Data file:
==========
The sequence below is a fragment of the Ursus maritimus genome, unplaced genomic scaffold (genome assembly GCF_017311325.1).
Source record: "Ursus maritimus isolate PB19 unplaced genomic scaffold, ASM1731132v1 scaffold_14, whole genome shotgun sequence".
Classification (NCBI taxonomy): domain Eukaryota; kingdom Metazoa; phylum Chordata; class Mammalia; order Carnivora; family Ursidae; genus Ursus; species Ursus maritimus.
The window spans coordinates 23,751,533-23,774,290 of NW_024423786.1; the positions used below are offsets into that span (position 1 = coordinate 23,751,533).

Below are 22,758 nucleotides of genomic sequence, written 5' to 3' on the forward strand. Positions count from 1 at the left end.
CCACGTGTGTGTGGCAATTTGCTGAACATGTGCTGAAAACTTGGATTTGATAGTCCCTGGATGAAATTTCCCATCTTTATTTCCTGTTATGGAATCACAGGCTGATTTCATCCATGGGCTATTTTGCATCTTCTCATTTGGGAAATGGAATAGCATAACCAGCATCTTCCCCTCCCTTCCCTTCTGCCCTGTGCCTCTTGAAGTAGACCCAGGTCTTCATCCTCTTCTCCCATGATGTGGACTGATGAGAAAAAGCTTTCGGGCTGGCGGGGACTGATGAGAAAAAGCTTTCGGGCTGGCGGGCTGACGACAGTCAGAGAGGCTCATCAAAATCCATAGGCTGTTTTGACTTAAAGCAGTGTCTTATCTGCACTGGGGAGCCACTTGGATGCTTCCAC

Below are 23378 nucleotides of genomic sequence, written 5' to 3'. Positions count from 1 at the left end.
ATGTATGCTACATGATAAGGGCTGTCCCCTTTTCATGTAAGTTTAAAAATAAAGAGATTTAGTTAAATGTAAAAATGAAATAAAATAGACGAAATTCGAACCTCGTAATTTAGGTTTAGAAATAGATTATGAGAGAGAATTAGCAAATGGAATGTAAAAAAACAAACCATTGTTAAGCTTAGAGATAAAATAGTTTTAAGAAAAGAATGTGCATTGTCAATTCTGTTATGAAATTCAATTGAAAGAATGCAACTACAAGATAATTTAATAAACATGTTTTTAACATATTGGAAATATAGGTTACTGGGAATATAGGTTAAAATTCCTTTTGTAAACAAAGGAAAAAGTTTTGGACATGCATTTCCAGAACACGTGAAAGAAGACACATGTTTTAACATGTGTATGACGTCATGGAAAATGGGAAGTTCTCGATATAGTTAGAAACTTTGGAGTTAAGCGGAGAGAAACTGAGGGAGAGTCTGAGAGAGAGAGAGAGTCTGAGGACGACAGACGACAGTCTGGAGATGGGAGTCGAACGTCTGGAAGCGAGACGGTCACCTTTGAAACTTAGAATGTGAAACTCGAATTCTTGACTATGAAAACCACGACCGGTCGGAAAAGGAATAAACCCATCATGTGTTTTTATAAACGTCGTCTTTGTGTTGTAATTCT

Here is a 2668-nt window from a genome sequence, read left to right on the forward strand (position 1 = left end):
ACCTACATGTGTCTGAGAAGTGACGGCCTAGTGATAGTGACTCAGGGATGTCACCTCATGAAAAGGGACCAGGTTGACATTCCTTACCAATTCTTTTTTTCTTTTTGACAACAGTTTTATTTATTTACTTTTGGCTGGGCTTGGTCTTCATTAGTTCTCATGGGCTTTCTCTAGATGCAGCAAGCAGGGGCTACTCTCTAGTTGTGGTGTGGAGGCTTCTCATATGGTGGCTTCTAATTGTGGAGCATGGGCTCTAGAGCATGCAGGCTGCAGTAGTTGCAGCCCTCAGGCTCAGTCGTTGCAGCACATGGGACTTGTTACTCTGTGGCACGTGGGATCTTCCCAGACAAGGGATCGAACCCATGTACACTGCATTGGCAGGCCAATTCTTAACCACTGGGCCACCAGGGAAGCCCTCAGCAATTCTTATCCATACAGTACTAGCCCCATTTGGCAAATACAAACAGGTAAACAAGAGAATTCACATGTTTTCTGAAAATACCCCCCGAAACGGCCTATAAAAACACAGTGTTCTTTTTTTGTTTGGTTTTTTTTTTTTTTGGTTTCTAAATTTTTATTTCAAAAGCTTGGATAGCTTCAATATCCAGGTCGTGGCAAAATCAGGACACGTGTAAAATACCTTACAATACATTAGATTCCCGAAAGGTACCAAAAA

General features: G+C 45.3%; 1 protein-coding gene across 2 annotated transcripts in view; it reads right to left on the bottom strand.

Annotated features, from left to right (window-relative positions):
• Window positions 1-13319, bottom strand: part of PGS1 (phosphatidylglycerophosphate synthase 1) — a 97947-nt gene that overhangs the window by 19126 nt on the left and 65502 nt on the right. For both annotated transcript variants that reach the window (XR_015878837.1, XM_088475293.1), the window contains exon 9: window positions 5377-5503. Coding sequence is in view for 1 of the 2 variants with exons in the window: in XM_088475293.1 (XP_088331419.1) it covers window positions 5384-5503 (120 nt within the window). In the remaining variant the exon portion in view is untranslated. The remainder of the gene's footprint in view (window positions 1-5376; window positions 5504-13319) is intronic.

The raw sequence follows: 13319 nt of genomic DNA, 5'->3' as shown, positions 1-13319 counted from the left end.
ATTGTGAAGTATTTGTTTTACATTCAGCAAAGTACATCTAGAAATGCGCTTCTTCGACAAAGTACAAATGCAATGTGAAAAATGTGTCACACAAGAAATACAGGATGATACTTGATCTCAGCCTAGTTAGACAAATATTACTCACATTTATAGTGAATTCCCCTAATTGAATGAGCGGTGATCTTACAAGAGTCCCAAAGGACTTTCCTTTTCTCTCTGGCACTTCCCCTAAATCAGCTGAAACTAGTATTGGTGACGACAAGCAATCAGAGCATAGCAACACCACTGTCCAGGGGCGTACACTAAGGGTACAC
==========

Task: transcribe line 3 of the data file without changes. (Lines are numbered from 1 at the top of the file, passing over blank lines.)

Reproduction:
Classification (NCBI taxonomy): domain Eukaryota; kingdom Metazoa; phylum Chordata; class Mammalia; order Carnivora; family Ursidae; genus Ursus; species Ursus maritimus.